The art of Jingtailan (Cloisonn¨¦) is
a unique combination of sculpture, painting, porcelain making and
copper-smithing that is said to have originated in Beijing during the Yuan
Dynasty (1271-1368). The oldest extant piece was made during the Yuan Dynasty,
but Jingtailan underwent a major change during the Ming Dynasty when at about
1450 to 1456, a new blue pigment was discovered and gave Jingtailan its current
name based on the Chinese word lan for blue. Ming Dynasty Jingtailan is also
considered to be the most intricate. Nevertheless, Jingtailan reached its peak
during the Qing Dynasty (1644-1911) due to great innovations in copper-melting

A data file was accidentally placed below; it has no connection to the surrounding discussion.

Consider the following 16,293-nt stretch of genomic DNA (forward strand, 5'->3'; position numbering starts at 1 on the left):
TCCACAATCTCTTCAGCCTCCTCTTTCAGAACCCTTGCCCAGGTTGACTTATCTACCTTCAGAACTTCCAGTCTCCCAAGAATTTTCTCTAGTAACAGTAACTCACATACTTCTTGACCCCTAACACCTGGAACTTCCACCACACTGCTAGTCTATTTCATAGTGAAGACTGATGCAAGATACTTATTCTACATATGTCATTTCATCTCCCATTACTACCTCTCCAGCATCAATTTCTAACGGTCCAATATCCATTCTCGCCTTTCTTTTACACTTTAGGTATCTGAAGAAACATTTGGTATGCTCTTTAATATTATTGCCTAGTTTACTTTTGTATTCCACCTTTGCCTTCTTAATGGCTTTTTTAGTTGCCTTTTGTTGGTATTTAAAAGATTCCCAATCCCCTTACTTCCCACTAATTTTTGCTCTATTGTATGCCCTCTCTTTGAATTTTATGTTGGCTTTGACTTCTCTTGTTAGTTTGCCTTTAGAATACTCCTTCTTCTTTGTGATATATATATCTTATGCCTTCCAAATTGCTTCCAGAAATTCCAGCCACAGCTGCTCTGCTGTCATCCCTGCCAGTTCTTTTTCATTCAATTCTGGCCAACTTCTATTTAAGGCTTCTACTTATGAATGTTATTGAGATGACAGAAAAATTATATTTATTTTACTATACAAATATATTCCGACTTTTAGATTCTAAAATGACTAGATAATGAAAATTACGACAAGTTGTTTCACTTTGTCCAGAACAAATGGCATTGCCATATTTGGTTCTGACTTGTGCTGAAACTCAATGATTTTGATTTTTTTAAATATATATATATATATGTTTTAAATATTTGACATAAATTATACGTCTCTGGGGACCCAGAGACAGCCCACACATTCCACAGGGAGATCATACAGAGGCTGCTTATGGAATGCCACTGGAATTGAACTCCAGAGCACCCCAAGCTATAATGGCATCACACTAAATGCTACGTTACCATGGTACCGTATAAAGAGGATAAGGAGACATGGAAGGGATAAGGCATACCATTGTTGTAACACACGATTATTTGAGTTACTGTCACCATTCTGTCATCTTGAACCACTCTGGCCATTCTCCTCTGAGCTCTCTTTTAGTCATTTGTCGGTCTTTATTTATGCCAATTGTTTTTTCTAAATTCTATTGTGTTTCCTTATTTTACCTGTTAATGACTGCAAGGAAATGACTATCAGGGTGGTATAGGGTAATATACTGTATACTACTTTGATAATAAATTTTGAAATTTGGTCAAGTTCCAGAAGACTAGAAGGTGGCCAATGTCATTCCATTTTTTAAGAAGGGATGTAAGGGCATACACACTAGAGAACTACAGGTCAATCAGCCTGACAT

At present, Jingtailan is classified
into two categories: Jingtailan and Flower-strip Jingtailan, each of which has
several sub-varieties respectively.
The making of Jingtailan requires rather
elaborate and complicated processes; base-hammering, copper-strip inlay,
soldering, enamel-filling, enamel-firing, polishing and gilding. The products
are featured by excellent quality. The skill and workmanship have been handed
down from the Ming Dynasty. Since the founding of new China, quite a number of
new varieties have been created. It enjoys a high reputation both at home and
abroad with most of its products for export.
All the products are beautiful and elegant
in molding, brilliant and dazzling in colors and splendid and graceful in
design. It is a famous local handicraft in Beijing region.
Jingtailan can be found on large objects
such as vases and other large utensils and decorative items, as well as small
items like earrings, bracelets, chopsticks or jars.